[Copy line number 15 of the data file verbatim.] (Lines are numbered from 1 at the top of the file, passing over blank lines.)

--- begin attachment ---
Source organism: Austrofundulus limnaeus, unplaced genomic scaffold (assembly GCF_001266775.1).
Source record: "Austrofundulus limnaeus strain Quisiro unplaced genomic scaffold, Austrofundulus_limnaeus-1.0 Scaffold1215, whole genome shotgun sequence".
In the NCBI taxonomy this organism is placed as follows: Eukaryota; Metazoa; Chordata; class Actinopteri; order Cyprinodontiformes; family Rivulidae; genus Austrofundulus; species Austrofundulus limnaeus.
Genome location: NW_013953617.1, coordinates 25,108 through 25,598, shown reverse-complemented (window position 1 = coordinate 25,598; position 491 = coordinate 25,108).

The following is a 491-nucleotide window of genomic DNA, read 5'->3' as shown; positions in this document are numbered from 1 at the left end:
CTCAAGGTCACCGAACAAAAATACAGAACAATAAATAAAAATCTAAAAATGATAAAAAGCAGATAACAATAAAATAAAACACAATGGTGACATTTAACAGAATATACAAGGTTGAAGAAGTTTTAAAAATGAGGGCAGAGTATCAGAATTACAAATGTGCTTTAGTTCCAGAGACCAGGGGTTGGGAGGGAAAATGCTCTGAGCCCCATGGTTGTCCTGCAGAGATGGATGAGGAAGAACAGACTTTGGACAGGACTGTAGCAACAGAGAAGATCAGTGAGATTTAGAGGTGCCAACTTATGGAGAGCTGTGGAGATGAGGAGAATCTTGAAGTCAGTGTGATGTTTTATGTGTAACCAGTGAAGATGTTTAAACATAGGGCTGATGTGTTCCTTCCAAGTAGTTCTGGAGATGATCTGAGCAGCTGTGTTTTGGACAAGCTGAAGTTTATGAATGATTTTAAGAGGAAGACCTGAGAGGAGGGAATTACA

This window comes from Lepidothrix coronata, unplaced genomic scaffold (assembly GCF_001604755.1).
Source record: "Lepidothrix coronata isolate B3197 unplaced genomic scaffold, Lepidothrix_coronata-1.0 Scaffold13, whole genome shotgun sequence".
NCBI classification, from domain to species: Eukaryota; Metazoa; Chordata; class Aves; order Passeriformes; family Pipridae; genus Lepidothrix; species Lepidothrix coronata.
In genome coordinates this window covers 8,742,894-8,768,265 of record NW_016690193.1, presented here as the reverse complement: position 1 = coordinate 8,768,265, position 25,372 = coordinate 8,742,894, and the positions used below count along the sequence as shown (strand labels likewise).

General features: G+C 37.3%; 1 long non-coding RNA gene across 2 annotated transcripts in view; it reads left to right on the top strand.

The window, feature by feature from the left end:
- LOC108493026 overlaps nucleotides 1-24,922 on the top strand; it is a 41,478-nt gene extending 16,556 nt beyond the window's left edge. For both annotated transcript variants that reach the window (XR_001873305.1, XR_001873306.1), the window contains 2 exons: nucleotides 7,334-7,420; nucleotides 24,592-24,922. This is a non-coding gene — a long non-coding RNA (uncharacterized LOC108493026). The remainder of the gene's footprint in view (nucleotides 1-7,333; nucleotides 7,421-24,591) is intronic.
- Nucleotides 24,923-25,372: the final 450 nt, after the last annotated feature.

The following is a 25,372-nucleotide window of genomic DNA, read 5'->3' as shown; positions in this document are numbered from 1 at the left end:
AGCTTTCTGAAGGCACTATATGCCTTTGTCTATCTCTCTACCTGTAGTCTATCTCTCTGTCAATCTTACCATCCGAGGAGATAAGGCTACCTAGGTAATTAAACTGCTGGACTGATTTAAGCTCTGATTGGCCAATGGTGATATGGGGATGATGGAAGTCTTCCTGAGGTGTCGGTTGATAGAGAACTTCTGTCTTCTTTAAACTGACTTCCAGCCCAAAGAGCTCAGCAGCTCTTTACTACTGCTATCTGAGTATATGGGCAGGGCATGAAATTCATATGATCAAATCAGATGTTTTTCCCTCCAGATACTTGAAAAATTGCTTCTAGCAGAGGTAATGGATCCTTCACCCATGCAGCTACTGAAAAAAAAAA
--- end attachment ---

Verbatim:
The following is a 25,372-nucleotide window of genomic DNA, read 5'->3' as shown; positions in this document are numbered from 1 at the left end: